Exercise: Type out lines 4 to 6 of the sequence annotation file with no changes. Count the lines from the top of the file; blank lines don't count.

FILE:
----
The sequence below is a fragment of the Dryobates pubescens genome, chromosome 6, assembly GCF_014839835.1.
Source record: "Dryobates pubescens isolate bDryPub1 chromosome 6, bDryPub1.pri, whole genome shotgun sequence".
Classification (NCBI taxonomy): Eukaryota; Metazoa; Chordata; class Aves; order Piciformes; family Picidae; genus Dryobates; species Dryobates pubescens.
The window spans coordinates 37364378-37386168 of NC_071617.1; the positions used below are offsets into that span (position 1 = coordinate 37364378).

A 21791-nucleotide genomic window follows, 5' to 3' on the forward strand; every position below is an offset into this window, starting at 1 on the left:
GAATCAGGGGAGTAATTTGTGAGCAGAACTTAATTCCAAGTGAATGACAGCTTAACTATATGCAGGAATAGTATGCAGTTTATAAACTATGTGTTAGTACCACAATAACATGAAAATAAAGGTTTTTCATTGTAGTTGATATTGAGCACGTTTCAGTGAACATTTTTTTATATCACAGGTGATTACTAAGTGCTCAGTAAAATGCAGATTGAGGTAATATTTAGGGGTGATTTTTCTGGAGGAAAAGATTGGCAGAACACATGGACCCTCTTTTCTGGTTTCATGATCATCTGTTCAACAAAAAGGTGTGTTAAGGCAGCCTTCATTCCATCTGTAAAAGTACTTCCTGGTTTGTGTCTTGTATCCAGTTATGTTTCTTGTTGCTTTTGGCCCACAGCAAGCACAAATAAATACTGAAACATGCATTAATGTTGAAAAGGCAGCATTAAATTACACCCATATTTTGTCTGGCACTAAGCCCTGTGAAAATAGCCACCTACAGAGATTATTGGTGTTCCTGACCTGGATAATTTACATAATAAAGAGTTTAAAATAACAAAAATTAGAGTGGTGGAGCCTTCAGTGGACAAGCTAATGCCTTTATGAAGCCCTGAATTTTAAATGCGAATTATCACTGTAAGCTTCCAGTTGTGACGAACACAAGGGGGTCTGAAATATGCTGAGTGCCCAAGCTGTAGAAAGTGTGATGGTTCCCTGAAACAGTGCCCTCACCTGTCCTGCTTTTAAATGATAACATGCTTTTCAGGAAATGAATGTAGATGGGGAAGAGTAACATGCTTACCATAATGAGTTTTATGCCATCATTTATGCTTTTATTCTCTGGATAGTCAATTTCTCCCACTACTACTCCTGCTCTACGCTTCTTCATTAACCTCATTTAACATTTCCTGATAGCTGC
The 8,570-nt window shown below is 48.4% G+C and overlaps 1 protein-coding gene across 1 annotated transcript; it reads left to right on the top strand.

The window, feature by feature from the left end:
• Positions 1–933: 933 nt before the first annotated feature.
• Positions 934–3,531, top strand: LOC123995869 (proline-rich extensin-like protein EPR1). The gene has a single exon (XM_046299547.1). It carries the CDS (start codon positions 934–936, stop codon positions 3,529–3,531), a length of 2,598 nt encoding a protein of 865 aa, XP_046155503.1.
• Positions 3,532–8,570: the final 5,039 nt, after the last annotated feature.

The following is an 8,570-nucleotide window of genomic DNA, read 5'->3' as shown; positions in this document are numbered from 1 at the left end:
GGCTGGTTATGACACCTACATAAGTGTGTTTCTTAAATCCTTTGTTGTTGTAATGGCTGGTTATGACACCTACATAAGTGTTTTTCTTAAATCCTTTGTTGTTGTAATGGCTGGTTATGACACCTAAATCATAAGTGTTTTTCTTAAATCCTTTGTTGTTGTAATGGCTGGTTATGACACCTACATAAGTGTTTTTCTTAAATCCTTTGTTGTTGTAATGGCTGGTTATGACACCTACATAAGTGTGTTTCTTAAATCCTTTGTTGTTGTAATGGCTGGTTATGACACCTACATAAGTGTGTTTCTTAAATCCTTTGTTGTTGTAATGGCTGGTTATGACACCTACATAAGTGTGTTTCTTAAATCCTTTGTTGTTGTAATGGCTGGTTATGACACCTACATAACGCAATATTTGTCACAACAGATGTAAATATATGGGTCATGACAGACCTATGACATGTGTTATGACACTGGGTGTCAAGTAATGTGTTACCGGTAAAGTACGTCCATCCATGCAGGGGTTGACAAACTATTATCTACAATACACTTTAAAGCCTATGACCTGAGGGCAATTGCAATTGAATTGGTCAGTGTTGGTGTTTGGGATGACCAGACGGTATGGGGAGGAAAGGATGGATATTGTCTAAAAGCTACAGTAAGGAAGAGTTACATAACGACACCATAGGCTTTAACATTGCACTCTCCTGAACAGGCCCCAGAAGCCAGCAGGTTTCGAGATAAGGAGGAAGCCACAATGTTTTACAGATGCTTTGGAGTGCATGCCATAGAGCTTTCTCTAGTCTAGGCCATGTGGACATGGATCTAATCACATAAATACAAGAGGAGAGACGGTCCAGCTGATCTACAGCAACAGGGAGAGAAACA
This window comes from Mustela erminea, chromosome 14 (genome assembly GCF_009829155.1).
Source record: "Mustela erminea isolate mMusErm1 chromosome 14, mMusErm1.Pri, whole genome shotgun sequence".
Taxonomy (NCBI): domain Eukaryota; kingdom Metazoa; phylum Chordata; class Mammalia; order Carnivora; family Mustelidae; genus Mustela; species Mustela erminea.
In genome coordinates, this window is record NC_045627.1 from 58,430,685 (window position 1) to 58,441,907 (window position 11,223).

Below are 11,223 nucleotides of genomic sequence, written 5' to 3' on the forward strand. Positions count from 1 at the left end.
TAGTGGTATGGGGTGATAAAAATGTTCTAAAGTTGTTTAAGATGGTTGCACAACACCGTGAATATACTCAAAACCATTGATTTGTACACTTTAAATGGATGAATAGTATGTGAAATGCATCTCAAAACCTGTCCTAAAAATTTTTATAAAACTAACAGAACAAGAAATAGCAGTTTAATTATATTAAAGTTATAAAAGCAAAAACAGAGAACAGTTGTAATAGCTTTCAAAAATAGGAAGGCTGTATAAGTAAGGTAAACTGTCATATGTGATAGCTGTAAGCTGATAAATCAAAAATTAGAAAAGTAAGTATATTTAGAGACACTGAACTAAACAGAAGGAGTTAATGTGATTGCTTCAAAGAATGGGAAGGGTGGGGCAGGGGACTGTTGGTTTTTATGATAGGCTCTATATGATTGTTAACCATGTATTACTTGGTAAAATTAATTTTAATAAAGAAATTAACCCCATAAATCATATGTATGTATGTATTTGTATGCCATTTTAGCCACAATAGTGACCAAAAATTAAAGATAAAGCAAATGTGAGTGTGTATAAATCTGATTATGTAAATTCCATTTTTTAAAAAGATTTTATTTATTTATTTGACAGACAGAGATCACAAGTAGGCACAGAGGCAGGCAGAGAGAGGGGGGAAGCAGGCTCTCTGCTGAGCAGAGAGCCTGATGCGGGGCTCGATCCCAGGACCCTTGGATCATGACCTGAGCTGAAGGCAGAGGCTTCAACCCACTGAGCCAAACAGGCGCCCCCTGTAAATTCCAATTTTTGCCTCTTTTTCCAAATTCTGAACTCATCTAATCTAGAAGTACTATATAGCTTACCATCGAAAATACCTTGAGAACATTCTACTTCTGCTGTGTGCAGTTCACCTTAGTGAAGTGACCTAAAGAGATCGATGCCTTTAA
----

The window spans coordinates 37364378-37386168 of NC_071617.1; the positions used below are offsets into that span (position 1 = coordinate 37364378).

A 21791-nucleotide genomic window follows, 5' to 3' on the forward strand; every position below is an offset into this window, starting at 1 on the left:
GAATCAGGGGAGTAATTTGTGAGCAGAACTTAATTCCAAGTGAATGACAGCTTAACTATATGCAGGAATAGTATGCAGTTTATAAACTATGTGTTAGTACCACAATAACATGAAAATAAAGGTTTTTCATTGTAGTTGATATTGAGCACGTTTCAGTGAACATTTTTTTATATCACAGGTGATTACTAAGTGCTCAGTAAAATGCAGATTGAGGTAATATTTAGGGGTGATTTTTCTGGAGGAAAAGATTGGCAGAACACATGGACCCTCTTTTCTGGTTTCATGATCATCTGTTCAACAAAAAGGTGTGTTAAGGCAGCCTTCATTCCATCTGTAAAAGTACTTCCTGGTTTGTGTCTTGTATCCAGTTATGTTTCTTGTTGCTTTTGGCCCACAGCAAGCACAAATAAATACTGAAACATGCATTAATGTTGAAAAGGCAGCATTAAATTACACCCATATTTTGTCTGGCACTAAGCCCTGTGAAAATAGCCACCTACAGAGATTATTGGTGTTCCTGACCTGGATAATTTACATAATAAAGAGTTTAAAATAACAAAAATTAGAGTGGTGGAGCCTTCAGTGGACAAGCTAATGCCTTTATGAAGCCCTGAATTTTAAATGCGAATTATCACTGTAAGCTTCCAGTTGTGACGAACACAAGGGGGTCTGAAATATGCTGAGTGCCCAAGCTGTAGAAAGTGTGATGGTTCCCTGAAACAGTGCCCTCACCTGTCCTGCTTTTAAATGATAACATGCTTTTCAGGAAATGAATGTAGATGGGGAAGAGTAACATGCTTACCATAATGAGTTTTATGCCATCATTTATGCTTTTATTCTCTGGATAGTCAATTTCTCCCACTACTACTCCTGCTCTACGCTTCTTCATTAACCTCATTTAACATTTCCTGATAGCTGC